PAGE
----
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After The First Debate, The US Presidential Election Continues To Provide Terrifying Entertainment

30/09/2016 13:13

Televised election debates are still something of a novelty to us in Britain. We had a stab in 2010 and accidentally fell in love with Nick Clegg while Prime Minister Gordon Brown struggled and our future leader David Cameron whimsically recounted the time he once met a black man. In 2015 the whole thing seemed too much like hard work, treating us to the sight of separate interviews in which Cameron endeavored not to appear smug and Ed Miliband tried to look cool, neither succeeding. Perhaps that's why we find the US debates so fascinating, though as the dominant world power, and one obsessed with turning every aspect of public life into entertainment, it's not really a surprise eyes are drawn to America.

Watching as a kind of neutral (at least in the sense I don't have a vote and am not impacted quite as directly, though I might not be saying that when the northern hemisphere has to be abandoned because Trump nuked it all for ruining his view with wind farms), it seems impossible to understand how this crazy belief Donald Trump and Hillary Clinton are comparably bad ever came about. It's an odd perception that has hung over the campaign for far too long. While there is no denying Clinton suffers from a popularity problem, to suggest she's on a par with the madness coming from the red corner is ridiculous. Finally putting her together with Donald Trump for an extended period demonstrated how off the mark it is.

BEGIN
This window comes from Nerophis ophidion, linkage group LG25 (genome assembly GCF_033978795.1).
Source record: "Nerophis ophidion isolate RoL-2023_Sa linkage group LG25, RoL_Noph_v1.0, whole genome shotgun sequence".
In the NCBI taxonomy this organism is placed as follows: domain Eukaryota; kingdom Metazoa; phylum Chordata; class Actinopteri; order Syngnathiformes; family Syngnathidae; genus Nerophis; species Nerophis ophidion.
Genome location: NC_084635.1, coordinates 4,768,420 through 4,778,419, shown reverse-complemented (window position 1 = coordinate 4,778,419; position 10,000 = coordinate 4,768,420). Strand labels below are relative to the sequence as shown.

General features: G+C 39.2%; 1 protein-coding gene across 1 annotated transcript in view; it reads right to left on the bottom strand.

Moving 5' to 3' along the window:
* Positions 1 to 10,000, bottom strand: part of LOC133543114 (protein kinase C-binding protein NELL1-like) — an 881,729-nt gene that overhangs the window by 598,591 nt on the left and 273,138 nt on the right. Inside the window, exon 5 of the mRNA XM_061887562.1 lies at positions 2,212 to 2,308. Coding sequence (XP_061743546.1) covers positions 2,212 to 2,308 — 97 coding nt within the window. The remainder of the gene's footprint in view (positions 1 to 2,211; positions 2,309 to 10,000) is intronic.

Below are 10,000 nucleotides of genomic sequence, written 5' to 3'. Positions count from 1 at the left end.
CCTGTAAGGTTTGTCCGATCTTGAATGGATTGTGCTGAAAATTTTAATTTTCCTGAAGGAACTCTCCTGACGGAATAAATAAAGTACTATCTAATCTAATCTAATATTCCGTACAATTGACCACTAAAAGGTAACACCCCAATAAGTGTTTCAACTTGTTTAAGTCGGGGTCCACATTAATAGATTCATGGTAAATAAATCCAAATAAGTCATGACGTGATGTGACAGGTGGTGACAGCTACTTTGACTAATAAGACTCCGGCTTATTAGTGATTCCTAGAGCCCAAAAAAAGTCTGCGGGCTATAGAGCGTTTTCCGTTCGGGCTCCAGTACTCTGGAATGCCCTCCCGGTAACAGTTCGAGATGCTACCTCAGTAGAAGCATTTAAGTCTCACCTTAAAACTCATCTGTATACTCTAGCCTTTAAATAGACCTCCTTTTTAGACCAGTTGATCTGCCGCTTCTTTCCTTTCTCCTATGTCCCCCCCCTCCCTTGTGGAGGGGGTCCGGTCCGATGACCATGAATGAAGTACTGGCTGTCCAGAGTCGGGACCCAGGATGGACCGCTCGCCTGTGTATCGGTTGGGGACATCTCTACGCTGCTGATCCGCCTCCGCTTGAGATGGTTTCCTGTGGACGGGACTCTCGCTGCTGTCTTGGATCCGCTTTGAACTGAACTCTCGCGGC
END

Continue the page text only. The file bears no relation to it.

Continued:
Debating Donald J. Trump is no easy task. Like every aspect of the Republican nominee's campaign, he doesn't operate within normal parameters. All that political experience accrued by his Democratic rival is, if not exactly worthless, at least not the automatic advantage it would be against other opponents. How do you talk to a man who shouts over questions, embraces lying, and hasn't gotten close to articulating a plan for the Presidency? If Monday night is anything to go by, you do it like Clinton did; with calm fluency and a refusal to fall into the let's talk about Donald trap.

Clinton is not without flaws, some of which were on display during the debate. To a certain degree though, she's simply in the right place at the wrong time. A long and very public career in a partisan environment creates animosity, especially when she's associated with husband Bill and Republican bête noire President Obama. This applies even more in a year in which voter distrust of establishment politicians has skyrocketed. Sadly, gender hardly helps. Displays of assertiveness that are de rigueur for male politicians have to be very carefully modulated for women lest they come across as bossy or hectoring. It's a horrible catch-22 that sees women damned for lacking strength and damned when they show it.